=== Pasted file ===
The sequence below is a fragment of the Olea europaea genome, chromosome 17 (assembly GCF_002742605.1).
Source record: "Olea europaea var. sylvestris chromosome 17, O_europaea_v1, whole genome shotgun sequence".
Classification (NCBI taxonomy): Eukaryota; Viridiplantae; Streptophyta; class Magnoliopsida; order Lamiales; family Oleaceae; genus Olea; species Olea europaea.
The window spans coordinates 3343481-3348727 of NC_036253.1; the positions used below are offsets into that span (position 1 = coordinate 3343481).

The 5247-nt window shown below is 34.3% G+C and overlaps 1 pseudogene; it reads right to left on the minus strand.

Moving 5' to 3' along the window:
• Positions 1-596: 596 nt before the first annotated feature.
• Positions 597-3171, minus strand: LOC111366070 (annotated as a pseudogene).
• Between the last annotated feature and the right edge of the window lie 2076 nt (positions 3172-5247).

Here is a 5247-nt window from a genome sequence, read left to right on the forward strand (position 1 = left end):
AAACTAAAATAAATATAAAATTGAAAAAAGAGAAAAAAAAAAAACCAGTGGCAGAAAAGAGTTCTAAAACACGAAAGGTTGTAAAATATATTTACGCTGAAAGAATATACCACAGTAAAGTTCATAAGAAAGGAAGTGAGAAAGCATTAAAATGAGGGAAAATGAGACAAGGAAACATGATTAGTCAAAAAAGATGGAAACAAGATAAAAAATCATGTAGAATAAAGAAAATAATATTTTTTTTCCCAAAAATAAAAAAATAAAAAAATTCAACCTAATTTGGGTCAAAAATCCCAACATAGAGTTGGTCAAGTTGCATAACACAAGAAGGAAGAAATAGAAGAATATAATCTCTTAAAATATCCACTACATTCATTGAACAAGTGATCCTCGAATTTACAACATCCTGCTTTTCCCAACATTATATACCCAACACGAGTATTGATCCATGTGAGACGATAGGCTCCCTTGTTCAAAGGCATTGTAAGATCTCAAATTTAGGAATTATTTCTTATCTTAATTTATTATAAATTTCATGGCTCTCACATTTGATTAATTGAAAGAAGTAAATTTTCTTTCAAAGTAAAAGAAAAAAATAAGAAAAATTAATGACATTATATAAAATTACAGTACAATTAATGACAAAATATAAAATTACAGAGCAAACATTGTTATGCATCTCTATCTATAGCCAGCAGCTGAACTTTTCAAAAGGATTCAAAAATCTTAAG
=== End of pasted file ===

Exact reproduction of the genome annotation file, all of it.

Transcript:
The sequence below is a fragment of the Olea europaea genome, chromosome 17 (assembly GCF_002742605.1).
Source record: "Olea europaea var. sylvestris chromosome 17, O_europaea_v1, whole genome shotgun sequence".
Classification (NCBI taxonomy): Eukaryota; Viridiplantae; Streptophyta; class Magnoliopsida; order Lamiales; family Oleaceae; genus Olea; species Olea europaea.
The window spans coordinates 3343481-3348727 of NC_036253.1; the positions used below are offsets into that span (position 1 = coordinate 3343481).

The 5247-nt window shown below is 34.3% G+C and overlaps 1 pseudogene; it reads right to left on the minus strand.

Moving 5' to 3' along the window:
• Positions 1-596: 596 nt before the first annotated feature.
• Positions 597-3171, minus strand: LOC111366070 (annotated as a pseudogene).
• Between the last annotated feature and the right edge of the window lie 2076 nt (positions 3172-5247).

Here is a 5247-nt window from a genome sequence, read left to right on the forward strand (position 1 = left end):
AAACTAAAATAAATATAAAATTGAAAAAAGAGAAAAAAAAAAAACCAGTGGCAGAAAAGAGTTCTAAAACACGAAAGGTTGTAAAATATATTTACGCTGAAAGAATATACCACAGTAAAGTTCATAAGAAAGGAAGTGAGAAAGCATTAAAATGAGGGAAAATGAGACAAGGAAACATGATTAGTCAAAAAAGATGGAAACAAGATAAAAAATCATGTAGAATAAAGAAAATAATATTTTTTTTCCCAAAAATAAAAAAATAAAAAAATTCAACCTAATTTGGGTCAAAAATCCCAACATAGAGTTGGTCAAGTTGCATAACACAAGAAGGAAGAAATAGAAGAATATAATCTCTTAAAATATCCACTACATTCATTGAACAAGTGATCCTCGAATTTACAACATCCTGCTTTTCCCAACATTATATACCCAACACGAGTATTGATCCATGTGAGACGATAGGCTCCCTTGTTCAAAGGCATTGTAAGATCTCAAATTTAGGAATTATTTCTTATCTTAATTTATTATAAATTTCATGGCTCTCACATTTGATTAATTGAAAGAAGTAAATTTTCTTTCAAAGTAAAAGAAAAAAATAAGAAAAATTAATGACATTATATAAAATTACAGTACAATTAATGACAAAATATAAAATTACAGAGCAAACATTGTTATGCATCTCTATCTATAGCCAGCAGCTGAACTTTTCAAAAGGATTCAAAAATCTTAAG